Vail Daily column: Exercise your mind to keep sharp

As people age, we all know that not everything in our body works as well as it once did.

For example, joints begin to ache, we can’t bend over as far or as easily as when we were younger, and it seems that adding numbers in our head is more difficult than when we were in high school. People do slow down as we age, yet it also appears that with the proper stimulation and exercise, we can not only keep our bodies acting years younger than our chronological age, but we can actually make our minds sharper, too.

It is clearly understood that if our body and mind are not stimulated regularly, they will atrophy. It was also a long-held belief that as we age our brain begins to lose cells, which were not reproduced and replaced — thus, the idea was that if we kept losing brain cells our mental abilities would also decline. However, the new area in neurological research believes that “neurogenesis” (the creation and growth of new brain cells) may be more the norm if we continue to stimulate the brain in new and varied ways.

The point here is that we must “use it or lose it.” Those persons that are caring for their loved ones have a wonderful opportunity through their daily contact to provide cognative stimulation. Using new and varied activities, neurogenesis may occur regularly, thus warding off such illnesses and diseases such as Alzheimer’s or dementia. Exercising the brain can:

• Improve attention span.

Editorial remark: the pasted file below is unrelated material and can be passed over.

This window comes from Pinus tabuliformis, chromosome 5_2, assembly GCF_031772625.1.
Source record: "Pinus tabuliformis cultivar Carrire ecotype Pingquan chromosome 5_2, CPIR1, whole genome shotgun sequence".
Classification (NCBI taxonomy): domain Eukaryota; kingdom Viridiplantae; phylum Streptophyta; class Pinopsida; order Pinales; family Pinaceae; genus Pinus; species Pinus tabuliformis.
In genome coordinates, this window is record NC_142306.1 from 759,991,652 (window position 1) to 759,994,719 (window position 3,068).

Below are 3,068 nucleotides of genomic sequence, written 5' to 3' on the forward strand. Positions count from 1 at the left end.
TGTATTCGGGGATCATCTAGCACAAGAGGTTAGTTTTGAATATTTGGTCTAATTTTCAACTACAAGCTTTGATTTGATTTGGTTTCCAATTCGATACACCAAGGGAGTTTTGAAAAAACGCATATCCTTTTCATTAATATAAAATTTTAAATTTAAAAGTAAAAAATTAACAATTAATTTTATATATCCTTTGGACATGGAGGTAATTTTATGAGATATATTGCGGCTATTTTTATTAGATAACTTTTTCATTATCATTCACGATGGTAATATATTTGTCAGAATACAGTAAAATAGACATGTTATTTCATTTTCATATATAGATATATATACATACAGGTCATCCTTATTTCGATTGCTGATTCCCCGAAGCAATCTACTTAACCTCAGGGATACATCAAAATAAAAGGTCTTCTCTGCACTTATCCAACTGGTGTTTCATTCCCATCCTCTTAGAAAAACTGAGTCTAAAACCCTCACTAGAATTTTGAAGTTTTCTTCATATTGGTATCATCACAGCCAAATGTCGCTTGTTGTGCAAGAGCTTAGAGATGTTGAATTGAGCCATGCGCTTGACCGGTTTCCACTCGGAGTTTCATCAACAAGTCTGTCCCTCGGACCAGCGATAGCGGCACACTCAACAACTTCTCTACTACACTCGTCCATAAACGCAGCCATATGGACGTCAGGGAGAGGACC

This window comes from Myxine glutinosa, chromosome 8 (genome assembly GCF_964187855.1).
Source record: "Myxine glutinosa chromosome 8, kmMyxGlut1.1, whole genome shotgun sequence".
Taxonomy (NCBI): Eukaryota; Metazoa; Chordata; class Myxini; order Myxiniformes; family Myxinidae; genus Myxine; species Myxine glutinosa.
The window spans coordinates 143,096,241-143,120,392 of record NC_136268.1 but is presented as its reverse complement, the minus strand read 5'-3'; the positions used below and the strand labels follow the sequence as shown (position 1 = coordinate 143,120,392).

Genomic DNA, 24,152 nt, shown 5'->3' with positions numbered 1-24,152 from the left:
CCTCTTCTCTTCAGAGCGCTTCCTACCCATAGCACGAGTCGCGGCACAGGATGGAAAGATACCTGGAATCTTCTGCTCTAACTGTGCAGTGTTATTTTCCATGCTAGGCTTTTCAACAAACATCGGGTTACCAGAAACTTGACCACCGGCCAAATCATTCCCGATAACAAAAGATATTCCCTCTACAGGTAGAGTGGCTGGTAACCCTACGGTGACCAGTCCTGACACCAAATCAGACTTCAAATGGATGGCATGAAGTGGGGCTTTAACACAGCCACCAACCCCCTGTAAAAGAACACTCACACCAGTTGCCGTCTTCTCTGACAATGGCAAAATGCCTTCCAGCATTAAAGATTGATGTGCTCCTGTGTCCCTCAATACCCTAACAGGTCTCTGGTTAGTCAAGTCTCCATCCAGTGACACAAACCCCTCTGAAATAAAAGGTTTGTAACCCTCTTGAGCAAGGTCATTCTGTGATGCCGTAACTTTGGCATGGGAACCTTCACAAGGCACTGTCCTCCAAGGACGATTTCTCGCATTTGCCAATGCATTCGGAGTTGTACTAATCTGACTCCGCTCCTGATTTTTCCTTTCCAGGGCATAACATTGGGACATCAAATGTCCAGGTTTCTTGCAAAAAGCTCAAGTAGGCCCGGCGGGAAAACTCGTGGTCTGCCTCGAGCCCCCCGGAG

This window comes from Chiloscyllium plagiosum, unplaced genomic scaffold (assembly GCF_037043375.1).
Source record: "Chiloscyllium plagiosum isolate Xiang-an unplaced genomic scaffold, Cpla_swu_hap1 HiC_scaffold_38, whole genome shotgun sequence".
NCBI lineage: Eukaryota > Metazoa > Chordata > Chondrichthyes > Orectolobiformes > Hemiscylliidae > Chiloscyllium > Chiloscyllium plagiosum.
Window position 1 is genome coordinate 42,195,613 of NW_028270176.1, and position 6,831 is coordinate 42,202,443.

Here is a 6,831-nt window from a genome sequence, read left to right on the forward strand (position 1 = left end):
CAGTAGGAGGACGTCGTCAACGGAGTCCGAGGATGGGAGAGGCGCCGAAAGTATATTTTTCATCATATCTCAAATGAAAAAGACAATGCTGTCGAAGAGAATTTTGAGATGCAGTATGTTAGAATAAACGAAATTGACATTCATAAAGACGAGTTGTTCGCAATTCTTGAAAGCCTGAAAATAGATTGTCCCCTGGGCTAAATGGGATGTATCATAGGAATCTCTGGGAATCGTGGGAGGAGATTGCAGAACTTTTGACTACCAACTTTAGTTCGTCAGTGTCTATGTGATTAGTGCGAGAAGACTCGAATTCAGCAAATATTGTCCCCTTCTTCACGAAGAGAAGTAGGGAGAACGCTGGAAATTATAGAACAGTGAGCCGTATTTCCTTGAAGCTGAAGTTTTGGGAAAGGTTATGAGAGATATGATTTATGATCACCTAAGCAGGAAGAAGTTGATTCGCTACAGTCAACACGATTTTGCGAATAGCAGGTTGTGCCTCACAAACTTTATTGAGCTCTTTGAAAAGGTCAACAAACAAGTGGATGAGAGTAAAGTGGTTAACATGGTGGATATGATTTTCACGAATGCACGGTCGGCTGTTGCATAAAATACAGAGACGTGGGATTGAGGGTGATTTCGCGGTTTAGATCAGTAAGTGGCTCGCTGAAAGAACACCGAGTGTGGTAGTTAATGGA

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• Increase blood flow.

• Strengthen brain synapses.

• Promote neurogenesis.

• Reduce gray matter.

(The above five points were taken from the article “Elderly Parents Brain Exercises — Mind Exercise Games for Seniors.”)

The simple idea is to not just work crossword puzzles or similar games, but to move into a more varied activity schedule. While ideas may be endless, here are some that are easy, accessible and inexpensive:

• Have the care recipient develop a scrapbook for their old recipes. Head to one of the pottery shops here in the valley and make something artistic.

• Takes trips anywhere. The Betty Ford Garden, Piney and Sylvan Lake are great places for walks, nature and perspective.

• Take naps as sleep allows new brain cell growth.

• Utilize the Internet. Explore things and places of interest.

• Begin to learn a new language with the elder person.

• Expand on an existing hobby, reintroduce an old one, or start a new hobby.

• Involve the senior in many aspects of meal planning. Smell and taste are great means to recall old memories and experiences.

Challenging your brain and keeping your brain sharp is one of the subjects that will be discussed at the Eagle County Health Expo next month. The expo serves as a fabulous resource of information and education. Over the next couple of months, future articles will provide greater detail about the expo. For those of us that are adult children of seniors, this event should be a must.

Not knowing why something different is occurring with those we love or not knowing what signs to look for can be very detrimental.

Ignorance is not bliss when it comes to the physical and mental wellbeing of our senior loved ones.

Judson Haims is the owner of Visiting Angels Home Care in Eagle County. For more information, go to http://www.visiting or call 970-328-5526.

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